On top of making sure new games meet China's ambiguous ethical standards, the newly formed committee is also reviewing titles that already launched.
The Chinese government has announced that it had formed the Online Game Ethics Committee to review upcoming video games and ensure they met the country’s standards for release. Today, we’ve discovered that previously released games are also subject to review, creating even more confusion about an ambiguous process that’s made releasing games more difficult in that region.
This has been a tumultuous year for the Chinese gaming market, which was once expected to generate $42 billion dollars by 2022. That number - -as well as stock values for Chinese gaming publishers -- took a dive in March when the government halted game license approvals. The announcement of the OGEC gave a glimmer of hope that the industry would be able to return to business as usual in 2019, but this additional hiccup indicates that even more disruption is on the way.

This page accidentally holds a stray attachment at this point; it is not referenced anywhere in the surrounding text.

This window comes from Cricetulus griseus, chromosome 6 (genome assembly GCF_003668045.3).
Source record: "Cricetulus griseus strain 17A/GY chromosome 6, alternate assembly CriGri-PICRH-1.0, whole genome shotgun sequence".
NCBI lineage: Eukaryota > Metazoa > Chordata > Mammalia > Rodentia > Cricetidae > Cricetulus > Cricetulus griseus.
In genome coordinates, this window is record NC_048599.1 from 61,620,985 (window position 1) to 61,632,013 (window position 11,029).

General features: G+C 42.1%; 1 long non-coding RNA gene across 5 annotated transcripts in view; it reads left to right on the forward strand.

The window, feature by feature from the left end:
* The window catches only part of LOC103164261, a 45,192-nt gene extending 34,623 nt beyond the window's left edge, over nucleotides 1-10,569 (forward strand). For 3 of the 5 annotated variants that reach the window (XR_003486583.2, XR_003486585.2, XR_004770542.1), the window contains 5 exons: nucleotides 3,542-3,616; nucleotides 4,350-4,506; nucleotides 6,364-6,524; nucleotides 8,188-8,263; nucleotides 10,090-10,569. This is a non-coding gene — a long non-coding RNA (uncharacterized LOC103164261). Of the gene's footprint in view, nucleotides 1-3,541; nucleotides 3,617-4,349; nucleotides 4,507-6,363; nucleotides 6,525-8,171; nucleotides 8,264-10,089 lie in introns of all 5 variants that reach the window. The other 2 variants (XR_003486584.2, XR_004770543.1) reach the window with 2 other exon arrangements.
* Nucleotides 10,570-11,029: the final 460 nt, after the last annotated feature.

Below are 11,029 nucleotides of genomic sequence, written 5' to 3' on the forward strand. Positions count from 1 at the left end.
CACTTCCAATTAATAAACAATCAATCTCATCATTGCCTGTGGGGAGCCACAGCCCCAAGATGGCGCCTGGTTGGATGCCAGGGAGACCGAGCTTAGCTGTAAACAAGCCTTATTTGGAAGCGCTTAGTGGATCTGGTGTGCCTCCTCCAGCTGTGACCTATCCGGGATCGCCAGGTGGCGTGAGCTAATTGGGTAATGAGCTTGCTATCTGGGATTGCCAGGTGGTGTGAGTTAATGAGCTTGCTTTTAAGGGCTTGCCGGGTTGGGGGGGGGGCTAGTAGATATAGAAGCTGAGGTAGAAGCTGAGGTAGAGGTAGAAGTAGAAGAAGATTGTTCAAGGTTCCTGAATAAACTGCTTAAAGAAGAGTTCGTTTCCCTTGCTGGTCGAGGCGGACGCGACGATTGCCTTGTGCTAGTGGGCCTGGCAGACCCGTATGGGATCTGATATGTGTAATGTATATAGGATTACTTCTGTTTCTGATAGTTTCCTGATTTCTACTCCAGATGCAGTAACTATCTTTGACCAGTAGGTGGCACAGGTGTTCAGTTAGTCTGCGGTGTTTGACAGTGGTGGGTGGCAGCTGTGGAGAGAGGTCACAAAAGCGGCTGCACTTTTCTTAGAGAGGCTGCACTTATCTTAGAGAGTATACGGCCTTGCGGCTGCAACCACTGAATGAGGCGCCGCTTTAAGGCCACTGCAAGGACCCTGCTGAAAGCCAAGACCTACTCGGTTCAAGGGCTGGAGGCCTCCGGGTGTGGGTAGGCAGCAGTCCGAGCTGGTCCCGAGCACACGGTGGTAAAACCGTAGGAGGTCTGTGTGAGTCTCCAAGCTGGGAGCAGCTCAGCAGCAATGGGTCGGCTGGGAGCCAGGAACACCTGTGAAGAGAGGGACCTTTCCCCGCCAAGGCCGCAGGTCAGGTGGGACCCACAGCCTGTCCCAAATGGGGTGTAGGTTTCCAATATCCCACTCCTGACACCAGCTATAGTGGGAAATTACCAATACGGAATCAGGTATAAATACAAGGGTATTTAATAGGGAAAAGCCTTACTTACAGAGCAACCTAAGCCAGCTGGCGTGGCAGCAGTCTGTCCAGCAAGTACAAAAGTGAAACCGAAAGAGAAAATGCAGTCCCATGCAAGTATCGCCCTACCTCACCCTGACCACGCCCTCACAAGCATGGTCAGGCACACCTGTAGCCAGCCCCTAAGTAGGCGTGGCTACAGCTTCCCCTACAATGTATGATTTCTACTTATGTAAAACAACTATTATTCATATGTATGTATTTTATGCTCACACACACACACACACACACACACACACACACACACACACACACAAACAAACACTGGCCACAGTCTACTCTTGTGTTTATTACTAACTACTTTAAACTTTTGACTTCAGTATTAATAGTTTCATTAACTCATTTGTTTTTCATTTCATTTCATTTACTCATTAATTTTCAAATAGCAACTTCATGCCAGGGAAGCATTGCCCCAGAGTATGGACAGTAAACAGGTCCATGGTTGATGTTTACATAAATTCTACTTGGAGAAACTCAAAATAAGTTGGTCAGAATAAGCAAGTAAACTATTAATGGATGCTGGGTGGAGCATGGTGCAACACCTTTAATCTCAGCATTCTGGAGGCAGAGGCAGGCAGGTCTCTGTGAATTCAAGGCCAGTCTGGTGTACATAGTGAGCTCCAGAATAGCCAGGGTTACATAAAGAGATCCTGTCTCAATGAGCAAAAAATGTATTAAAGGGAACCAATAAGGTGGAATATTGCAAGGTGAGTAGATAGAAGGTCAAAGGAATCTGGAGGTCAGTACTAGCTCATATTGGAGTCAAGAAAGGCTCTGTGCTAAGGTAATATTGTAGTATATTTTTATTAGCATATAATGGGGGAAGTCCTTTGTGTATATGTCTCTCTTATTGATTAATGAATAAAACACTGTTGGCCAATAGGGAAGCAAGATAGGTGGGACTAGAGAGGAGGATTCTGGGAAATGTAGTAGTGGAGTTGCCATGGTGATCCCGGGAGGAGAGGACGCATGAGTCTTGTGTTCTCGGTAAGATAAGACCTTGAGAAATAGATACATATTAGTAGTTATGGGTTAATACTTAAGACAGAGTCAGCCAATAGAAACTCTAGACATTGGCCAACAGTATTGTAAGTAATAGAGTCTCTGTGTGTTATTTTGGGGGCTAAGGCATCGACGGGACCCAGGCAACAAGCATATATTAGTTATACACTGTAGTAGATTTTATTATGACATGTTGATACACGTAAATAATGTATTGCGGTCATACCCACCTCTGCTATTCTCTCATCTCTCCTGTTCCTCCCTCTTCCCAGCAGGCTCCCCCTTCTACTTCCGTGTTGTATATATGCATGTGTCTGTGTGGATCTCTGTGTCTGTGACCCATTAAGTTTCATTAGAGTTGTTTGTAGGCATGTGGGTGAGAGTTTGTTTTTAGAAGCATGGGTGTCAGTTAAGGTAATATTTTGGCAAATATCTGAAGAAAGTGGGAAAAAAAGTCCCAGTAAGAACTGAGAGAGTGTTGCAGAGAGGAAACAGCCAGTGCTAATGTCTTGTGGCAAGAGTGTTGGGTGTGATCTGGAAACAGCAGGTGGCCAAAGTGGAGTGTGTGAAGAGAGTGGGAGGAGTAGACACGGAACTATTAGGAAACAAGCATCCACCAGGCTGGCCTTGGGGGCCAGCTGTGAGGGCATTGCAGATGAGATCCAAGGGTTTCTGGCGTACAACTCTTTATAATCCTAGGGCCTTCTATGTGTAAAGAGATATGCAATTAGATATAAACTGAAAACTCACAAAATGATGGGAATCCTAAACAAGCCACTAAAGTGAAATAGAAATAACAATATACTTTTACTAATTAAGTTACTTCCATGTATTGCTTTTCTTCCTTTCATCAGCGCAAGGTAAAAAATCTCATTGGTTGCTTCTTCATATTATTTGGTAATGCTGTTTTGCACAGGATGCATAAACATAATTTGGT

According to IHS Markit analyst Piers Holding-Rolls, not only will this process cause more delays, it will also generate additional costs for publishers. “The concept of reviewing existing titles means the waiting list for new games releases is likely to be longer than expected... This has an impact on local publishers and also Western publishers seeking to access the market through partners,” he said in an email.
While Holding-Rolls couldn’t confirm any of the existing titles under review, he told GameDaily.biz, “Publishers are reviewing their titles to make sure they comply, so this is not just a case of freeing up the approval process for new titles, but also going over existing games to make sure they fit the new regime… Overall, getting old titles to comply is not a small undertaking and I think means further roadblocks to the normal operation of the market.”
We’ve reached out to additional analysts for comment and will update if and when they respond.
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